What are Competencies?

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Creating a good first impression, commanding attention and respect, showing an air of confidence.

Key Actions

  • Dresses appropriately—Maintains professional, businesslike image.

  • Displays professional demeanor—Exhibits a calm appearance; does not appear nervous or overly anxious; responds openly and warmly when appropriate.

  • Speaks confidently—Speaks with a self-assured tone of voice.

Sample Job Activities

      • Make a professional first impression on internal/external customers.

      • Represent the department or organization in initial dealings with internal/external customers or other organizations.

      • Meet with people from the community, government, or other organizations for business purposes.

      • Host visitors and make a good impression.

      • Interact with external customers or representatives of other organizations.

      • Make initial contact with customers or others in which creating a positive impression on others is important.

      • Attend business social functions in which creating a positive impression on others is important.

      • Greet visitors from outside the department or organization.

Information Monitoring

Setting up ongoing procedures to collect and review information needed to manage an organization or ongoing activities within it.

Key Actions

  • Identifies monitoring needs—Determines which systems, processes, or areas need to be monitored; identifies what information needs to be obtained.

  • Develops monitoring systems—Establishes systems to monitor activities or outputs that are easy to use and that provide timely and pertinent information.

  • Implements tracking systems—Effectively puts in place monitoring systems with minimal interruption for other organizational processes.

  • Reviews data—Collects and reviews data on a regular basis to determine progress, anticipate needs, and make necessary adjustments to employees
    or processes.

Sample Job Activities

      • Establish systems to monitor performance in one’s area of responsibility.

      • Meet informally with peers, team members, or others to check on progress, problems, etc.

      • Convene meetings to review progress or share information.

      • Monitor equipment, instruments, or products to make sure the process or production is correct.

      • Review reports to keep track of work progress.

      • Maintain records of meetings, discussions, or phone calls.

      • Monitor phone mail and/or electronic mail system for updates and messages.

      • Review organization reports or documents to stay informed of new developments or strategies.

      • Monitor regulations that affect the industry (e.g., legislative or environmental).

      • Monitor the progress of team or group projects, goals, assignments, etc.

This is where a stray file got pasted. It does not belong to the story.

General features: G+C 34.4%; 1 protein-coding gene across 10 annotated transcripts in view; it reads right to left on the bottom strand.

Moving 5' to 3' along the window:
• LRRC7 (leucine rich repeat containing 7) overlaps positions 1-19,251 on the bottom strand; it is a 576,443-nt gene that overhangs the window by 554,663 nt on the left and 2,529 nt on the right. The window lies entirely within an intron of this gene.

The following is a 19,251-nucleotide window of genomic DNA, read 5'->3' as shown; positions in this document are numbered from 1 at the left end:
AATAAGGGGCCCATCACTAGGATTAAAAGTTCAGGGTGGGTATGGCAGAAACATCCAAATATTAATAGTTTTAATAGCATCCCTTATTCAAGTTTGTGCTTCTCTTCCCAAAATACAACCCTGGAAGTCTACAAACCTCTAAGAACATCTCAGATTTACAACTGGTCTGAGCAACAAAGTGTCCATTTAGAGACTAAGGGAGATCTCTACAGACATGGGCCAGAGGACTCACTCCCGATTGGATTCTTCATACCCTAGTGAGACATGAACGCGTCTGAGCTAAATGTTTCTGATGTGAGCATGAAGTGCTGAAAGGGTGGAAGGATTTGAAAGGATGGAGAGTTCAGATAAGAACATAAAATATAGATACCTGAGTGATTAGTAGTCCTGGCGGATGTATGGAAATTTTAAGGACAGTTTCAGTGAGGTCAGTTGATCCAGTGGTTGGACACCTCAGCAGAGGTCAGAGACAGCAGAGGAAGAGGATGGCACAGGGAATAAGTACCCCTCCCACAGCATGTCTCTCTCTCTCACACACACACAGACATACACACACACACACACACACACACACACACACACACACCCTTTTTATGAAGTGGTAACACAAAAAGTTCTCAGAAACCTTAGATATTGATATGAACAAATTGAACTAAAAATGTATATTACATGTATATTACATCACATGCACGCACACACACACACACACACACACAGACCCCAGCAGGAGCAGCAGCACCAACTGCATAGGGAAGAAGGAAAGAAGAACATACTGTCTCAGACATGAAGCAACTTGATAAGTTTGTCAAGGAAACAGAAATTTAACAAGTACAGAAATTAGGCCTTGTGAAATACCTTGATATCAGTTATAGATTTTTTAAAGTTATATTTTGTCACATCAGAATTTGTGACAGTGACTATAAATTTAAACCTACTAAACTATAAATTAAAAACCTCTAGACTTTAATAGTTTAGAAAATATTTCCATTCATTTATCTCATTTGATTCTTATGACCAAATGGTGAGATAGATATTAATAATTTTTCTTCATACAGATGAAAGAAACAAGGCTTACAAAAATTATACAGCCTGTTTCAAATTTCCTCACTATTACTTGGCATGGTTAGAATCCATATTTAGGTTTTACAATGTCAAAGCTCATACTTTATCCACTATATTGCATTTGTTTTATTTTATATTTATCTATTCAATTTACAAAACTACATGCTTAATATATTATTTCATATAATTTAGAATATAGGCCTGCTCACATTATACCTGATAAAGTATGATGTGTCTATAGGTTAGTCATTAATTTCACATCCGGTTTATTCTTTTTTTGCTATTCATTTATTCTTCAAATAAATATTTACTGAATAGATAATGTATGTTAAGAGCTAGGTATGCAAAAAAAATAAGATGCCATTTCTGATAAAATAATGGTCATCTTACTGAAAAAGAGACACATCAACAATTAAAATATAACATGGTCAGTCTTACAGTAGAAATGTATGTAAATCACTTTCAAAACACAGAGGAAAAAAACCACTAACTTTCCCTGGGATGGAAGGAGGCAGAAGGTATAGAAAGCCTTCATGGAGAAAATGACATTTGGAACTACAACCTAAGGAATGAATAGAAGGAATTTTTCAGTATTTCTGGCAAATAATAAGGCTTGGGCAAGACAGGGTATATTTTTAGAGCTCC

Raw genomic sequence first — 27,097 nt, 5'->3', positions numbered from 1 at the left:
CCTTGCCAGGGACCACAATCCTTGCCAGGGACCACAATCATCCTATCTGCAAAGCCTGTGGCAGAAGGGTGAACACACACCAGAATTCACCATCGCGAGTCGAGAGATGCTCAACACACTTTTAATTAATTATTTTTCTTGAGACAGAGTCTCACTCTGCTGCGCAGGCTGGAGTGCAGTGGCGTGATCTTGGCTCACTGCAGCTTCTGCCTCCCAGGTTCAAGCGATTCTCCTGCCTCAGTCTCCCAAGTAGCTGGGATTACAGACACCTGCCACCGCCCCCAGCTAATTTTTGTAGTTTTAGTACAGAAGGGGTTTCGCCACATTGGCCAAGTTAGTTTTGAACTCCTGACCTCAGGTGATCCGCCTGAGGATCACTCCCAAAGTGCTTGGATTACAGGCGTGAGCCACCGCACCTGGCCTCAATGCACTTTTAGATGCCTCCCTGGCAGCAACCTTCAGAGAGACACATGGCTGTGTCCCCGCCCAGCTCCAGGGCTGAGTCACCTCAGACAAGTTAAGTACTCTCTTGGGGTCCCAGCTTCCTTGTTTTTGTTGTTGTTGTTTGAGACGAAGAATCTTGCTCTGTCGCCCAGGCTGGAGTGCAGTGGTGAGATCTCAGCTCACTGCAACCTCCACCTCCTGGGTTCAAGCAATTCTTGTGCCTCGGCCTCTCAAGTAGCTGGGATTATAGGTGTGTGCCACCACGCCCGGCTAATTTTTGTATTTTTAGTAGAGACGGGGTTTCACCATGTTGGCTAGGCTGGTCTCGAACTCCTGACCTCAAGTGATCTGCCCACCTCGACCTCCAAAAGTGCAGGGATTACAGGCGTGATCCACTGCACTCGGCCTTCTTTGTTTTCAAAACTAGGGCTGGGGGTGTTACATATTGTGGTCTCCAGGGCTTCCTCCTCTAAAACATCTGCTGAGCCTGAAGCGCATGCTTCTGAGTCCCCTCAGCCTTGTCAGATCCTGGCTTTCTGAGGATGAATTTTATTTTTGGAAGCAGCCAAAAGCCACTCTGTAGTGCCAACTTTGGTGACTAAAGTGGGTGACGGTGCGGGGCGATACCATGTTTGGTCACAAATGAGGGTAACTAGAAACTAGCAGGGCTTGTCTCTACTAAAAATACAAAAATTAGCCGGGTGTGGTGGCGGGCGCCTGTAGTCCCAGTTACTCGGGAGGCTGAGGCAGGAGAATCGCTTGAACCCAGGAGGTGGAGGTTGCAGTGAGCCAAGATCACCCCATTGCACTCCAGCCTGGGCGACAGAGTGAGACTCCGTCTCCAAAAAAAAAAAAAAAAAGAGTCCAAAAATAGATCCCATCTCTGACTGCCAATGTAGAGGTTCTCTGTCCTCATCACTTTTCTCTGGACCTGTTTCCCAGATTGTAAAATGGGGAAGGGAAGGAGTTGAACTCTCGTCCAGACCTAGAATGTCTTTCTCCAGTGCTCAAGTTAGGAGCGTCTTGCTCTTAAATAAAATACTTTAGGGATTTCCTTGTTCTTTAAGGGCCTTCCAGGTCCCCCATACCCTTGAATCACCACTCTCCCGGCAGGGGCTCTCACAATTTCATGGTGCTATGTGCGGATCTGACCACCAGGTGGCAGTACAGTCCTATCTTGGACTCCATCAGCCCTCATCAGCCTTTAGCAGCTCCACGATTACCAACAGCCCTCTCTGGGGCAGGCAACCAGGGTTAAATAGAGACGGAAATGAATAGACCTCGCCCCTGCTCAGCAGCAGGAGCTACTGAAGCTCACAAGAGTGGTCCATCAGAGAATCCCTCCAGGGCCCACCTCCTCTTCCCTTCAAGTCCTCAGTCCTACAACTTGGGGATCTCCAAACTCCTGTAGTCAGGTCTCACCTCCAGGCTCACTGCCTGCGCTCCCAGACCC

• Set up systems to examine work outputs to ensure processes are functioning properly.


Information Monitoring should not be confused with Follow-Up, which focuses on specific individuals, assignments, or projects—not the establishment of systems to monitor ongoing activities or processes within an organization.

Initiating Action (Initiative)

Taking prompt action to accomplish objectives; taking action to achieve goals beyond what is required; being proactive.

Key Actions

  • Responds quickly—Takes immediate action when confronted with a problem or when made aware of a situation.

  • Takes independent action—Implements new ideas or potential solutions without prompting; does not wait for others to take action or to request action.

  • Goes above and beyond—Takes action that goes beyond job requirements in order to achieve objectives.

Sample Job Activities

      • Perform tasks outside one’s area of responsibility to help the department or organization.

      • Volunteer for committees or task force assignments that are beyond the normal limits of the job.

      • Identify ways to make a job easier or more productive.

      • Take action on a project without being asked by one’s manager/supervisor/team leader.

      • Collect extra information that might be useful for reports or meetings.

      • Try a new way to do the job because it might be more productive.

      • Question the way administrative processes are done and suggest changes.

      • Question methods for ensuring quality and make suggestions to improve processes.

      • Volunteer to help peers when own workload is small.

      • Initiate new methods for keeping customers informed.

      • Volunteer to serve on employee level committees.

      • Suggest ways to solve problems, improve workflow, etc., without being asked.


Initiating Action can be separated from most other competencies by keeping in mind that it focuses on the propensity to act, not on the quality of the action. An individual can take independent action and go beyond expectations while demonstrating numerous other competencies (e.g., Decision Making, Customer Focus, or Innovation). The fact that he or she takes independent action and goes above and beyond is the Initiating Action competency. The content of the Initiating Action shown (e.g., the quality of the decision made, the value of the steps taken to meet customer needs, or the originality and usefulness of the ideas) relates to the other competencies.

Compare to:

  • Energy. This competency focuses on maintaining effectiveness while sustaining long work hours or performing mentally or physically taxing work.

  • Tenacity. This competency focuses on the frequency of attempts to meet an objective. A person who makes repeated attempts to overcome obstacles is demonstrating effective Tenacity.

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